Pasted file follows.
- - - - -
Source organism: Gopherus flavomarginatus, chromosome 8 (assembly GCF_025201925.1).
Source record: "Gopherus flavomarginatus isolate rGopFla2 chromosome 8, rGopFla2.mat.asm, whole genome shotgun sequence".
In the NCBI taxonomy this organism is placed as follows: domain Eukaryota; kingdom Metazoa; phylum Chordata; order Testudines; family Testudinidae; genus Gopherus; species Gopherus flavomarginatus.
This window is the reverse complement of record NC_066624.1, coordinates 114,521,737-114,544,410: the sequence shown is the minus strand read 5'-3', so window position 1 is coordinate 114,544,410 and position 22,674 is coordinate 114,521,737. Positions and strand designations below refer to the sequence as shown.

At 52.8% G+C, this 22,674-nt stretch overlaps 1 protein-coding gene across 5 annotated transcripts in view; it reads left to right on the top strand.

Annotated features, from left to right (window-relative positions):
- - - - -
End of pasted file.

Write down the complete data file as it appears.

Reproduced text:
Source organism: Gopherus flavomarginatus, chromosome 8 (assembly GCF_025201925.1).
Source record: "Gopherus flavomarginatus isolate rGopFla2 chromosome 8, rGopFla2.mat.asm, whole genome shotgun sequence".
In the NCBI taxonomy this organism is placed as follows: domain Eukaryota; kingdom Metazoa; phylum Chordata; order Testudines; family Testudinidae; genus Gopherus; species Gopherus flavomarginatus.
This window is the reverse complement of record NC_066624.1, coordinates 114,521,737-114,544,410: the sequence shown is the minus strand read 5'-3', so window position 1 is coordinate 114,544,410 and position 22,674 is coordinate 114,521,737. Positions and strand designations below refer to the sequence as shown.

At 52.8% G+C, this 22,674-nt stretch overlaps 1 protein-coding gene across 5 annotated transcripts in view; it reads left to right on the top strand.

Annotated features, from left to right (window-relative positions):